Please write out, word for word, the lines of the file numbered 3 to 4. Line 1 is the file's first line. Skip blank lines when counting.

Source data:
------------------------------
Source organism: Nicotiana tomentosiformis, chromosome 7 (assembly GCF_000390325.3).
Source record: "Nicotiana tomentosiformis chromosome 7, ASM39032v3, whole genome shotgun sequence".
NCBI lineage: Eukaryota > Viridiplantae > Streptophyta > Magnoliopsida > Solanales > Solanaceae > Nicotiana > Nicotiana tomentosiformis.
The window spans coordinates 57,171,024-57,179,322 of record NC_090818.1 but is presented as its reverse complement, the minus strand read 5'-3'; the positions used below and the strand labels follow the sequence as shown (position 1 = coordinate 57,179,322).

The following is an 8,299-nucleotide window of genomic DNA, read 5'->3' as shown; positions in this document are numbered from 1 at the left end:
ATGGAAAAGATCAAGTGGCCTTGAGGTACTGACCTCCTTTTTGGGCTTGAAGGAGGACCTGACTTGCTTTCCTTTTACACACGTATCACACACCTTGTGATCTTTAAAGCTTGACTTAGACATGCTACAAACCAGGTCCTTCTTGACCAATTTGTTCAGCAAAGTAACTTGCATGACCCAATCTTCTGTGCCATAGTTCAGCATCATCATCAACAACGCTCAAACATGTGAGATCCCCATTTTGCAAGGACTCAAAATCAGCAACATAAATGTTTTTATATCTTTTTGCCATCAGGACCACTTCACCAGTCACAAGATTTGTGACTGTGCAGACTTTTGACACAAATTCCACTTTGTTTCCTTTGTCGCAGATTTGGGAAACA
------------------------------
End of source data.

NCBI lineage: Eukaryota > Viridiplantae > Streptophyta > Magnoliopsida > Solanales > Solanaceae > Nicotiana > Nicotiana tomentosiformis.
The window spans coordinates 57,171,024-57,179,322 of record NC_090818.1 but is presented as its reverse complement, the minus strand read 5'-3'; the positions used below and the strand labels follow the sequence as shown (position 1 = coordinate 57,179,322).